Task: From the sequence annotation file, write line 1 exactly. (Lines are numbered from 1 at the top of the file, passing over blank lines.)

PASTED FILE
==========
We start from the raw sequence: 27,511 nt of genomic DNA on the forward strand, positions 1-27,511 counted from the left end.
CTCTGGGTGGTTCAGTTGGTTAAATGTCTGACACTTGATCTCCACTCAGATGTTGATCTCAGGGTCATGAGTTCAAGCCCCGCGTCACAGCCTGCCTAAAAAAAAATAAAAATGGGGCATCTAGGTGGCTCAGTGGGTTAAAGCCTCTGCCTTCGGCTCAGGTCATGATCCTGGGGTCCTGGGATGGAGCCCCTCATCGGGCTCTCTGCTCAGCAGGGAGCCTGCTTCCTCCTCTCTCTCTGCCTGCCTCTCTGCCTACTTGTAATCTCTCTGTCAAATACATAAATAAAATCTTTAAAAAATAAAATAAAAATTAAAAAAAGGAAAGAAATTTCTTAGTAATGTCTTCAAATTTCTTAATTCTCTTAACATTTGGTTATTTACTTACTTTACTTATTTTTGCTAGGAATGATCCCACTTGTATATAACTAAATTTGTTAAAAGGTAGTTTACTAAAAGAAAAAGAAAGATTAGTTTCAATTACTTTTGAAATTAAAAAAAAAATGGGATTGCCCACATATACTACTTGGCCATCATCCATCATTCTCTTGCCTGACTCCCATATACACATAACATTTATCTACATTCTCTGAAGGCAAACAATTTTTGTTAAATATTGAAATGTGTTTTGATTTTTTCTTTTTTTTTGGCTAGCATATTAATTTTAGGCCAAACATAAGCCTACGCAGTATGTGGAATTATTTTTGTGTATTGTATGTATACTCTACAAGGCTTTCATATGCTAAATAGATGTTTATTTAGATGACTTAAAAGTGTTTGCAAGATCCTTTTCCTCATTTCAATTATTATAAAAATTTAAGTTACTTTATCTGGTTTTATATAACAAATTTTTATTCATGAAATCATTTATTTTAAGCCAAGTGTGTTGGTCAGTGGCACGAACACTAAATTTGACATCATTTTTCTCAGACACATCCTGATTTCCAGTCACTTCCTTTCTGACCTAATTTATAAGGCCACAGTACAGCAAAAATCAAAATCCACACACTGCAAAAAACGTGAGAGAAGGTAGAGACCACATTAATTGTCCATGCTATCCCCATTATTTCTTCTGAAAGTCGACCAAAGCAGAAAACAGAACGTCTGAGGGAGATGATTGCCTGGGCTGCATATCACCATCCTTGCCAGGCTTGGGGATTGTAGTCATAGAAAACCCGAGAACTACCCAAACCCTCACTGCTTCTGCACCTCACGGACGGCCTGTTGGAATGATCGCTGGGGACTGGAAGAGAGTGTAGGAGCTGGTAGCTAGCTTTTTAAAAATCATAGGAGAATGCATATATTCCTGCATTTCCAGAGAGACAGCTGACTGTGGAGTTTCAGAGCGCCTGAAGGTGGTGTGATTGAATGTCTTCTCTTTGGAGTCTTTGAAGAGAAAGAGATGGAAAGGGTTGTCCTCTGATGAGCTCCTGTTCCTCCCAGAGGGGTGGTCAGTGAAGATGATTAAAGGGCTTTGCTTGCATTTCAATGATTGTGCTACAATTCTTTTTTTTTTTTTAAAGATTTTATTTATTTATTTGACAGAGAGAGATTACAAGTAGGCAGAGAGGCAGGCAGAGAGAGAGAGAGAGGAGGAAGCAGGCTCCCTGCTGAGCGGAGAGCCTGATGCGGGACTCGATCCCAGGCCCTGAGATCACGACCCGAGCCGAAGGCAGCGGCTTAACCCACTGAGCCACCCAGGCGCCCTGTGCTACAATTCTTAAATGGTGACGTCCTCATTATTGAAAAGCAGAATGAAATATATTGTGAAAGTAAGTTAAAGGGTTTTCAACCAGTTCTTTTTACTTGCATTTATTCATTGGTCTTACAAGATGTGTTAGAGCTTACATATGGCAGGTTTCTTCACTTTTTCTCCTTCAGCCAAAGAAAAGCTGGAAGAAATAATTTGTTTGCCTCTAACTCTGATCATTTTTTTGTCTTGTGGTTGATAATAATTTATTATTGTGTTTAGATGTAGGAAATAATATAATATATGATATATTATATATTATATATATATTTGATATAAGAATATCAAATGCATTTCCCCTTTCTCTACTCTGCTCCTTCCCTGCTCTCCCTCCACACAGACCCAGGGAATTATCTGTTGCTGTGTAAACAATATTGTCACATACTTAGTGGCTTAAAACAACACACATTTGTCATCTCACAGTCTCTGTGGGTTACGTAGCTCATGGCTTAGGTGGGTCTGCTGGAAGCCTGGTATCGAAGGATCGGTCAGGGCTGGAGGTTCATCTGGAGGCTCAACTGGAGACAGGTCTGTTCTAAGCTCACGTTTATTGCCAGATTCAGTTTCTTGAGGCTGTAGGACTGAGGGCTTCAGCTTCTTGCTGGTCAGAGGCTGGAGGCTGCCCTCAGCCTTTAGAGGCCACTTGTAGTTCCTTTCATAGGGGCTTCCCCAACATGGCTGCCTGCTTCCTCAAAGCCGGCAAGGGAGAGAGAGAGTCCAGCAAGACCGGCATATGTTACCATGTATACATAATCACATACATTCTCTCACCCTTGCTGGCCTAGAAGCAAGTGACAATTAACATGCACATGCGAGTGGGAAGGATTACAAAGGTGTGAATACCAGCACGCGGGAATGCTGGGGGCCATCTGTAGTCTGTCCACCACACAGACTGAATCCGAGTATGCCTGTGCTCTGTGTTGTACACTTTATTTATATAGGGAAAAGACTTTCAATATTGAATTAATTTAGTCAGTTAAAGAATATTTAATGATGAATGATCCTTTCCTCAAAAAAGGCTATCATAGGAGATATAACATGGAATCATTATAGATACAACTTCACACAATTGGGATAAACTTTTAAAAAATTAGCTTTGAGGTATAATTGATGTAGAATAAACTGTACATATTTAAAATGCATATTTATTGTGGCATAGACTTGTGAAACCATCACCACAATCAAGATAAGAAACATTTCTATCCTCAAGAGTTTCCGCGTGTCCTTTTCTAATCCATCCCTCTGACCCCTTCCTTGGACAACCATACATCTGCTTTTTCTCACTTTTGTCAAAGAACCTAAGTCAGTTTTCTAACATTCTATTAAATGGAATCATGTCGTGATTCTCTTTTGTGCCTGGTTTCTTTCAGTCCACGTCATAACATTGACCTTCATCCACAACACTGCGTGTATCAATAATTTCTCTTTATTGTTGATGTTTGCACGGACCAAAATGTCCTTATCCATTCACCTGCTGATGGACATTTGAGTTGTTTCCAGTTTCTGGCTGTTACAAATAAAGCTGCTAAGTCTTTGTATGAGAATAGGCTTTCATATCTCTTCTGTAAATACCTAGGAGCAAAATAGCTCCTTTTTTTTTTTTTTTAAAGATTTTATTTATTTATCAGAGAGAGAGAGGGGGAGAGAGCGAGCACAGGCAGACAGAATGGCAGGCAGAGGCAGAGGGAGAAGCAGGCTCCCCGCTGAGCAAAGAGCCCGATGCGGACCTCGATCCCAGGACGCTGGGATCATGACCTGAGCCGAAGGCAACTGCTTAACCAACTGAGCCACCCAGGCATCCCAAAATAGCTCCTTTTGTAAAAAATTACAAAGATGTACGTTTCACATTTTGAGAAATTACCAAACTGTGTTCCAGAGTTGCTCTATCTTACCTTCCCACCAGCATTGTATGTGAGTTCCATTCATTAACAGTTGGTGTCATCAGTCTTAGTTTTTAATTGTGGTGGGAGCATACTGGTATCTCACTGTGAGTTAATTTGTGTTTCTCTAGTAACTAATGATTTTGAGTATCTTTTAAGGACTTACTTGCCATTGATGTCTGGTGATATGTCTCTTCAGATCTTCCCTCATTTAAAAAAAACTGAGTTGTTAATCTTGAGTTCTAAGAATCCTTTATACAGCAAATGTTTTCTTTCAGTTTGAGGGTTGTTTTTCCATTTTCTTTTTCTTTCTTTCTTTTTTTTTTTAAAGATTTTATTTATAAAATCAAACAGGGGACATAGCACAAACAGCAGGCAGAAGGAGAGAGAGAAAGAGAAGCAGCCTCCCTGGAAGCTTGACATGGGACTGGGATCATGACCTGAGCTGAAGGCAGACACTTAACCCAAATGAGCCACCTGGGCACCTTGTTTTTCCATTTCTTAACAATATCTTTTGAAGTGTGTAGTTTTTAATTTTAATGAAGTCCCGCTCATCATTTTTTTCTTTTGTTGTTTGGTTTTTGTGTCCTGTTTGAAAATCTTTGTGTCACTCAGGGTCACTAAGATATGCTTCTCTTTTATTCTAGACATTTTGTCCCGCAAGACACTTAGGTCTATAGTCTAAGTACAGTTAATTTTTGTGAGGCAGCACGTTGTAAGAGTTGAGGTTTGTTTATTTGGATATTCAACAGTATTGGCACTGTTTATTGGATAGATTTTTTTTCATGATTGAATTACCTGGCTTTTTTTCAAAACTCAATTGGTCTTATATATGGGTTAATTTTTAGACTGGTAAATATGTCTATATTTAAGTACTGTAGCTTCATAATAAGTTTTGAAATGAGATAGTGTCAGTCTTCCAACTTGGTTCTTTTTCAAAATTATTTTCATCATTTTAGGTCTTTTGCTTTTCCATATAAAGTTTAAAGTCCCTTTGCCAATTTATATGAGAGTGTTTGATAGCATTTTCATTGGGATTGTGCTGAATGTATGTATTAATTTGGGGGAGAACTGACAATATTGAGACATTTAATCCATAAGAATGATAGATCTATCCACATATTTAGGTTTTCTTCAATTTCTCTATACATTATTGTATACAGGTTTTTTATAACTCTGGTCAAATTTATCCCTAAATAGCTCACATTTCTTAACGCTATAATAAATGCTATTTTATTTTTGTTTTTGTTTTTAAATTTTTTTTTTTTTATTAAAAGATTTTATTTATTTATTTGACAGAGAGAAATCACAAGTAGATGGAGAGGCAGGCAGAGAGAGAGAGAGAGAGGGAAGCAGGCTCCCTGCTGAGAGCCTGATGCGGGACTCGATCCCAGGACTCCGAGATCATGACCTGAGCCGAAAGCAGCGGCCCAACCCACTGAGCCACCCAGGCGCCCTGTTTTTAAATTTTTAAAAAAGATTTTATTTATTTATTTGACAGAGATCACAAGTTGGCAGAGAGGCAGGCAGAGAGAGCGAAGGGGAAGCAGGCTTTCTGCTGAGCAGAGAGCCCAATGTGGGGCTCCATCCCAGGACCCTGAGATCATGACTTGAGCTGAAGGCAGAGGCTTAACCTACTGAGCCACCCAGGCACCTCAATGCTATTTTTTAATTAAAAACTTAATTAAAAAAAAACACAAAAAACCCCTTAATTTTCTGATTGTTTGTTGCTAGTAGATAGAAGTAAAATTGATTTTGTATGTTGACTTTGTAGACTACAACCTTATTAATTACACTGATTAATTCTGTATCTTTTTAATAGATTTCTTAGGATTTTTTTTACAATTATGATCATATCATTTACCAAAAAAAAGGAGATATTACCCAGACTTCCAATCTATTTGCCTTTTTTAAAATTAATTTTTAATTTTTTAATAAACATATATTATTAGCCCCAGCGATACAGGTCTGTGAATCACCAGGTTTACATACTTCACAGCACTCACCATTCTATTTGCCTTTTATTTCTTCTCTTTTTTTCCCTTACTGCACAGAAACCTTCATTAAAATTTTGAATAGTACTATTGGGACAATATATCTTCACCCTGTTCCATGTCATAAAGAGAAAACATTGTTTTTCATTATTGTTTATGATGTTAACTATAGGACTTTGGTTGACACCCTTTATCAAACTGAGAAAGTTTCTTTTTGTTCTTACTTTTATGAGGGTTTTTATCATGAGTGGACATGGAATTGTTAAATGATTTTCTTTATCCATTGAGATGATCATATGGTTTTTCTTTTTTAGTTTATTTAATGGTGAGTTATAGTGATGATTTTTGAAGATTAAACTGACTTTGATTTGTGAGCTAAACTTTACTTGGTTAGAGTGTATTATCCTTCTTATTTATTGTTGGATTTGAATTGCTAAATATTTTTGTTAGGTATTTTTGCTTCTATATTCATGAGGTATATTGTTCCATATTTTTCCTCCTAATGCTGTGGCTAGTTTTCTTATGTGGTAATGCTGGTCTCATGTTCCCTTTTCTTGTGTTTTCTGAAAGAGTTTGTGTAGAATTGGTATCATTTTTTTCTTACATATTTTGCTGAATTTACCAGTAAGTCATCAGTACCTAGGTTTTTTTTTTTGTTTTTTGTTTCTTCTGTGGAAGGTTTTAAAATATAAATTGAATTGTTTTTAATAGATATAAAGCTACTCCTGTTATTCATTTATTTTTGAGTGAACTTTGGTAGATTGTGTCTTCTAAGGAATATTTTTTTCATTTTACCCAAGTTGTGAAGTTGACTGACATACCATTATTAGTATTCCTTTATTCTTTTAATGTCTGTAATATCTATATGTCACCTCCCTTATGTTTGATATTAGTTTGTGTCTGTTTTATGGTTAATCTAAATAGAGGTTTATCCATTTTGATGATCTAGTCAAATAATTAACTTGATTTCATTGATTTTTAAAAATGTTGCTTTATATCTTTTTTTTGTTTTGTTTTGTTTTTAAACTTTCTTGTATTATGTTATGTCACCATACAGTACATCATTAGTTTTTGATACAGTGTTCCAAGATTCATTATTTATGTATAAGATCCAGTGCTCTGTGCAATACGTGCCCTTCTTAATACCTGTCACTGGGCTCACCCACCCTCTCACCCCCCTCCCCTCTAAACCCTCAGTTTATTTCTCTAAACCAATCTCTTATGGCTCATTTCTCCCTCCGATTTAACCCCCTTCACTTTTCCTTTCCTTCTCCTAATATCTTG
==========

We start from the raw sequence: 27,511 nt of genomic DNA on the forward strand, positions 1-27,511 counted from the left end.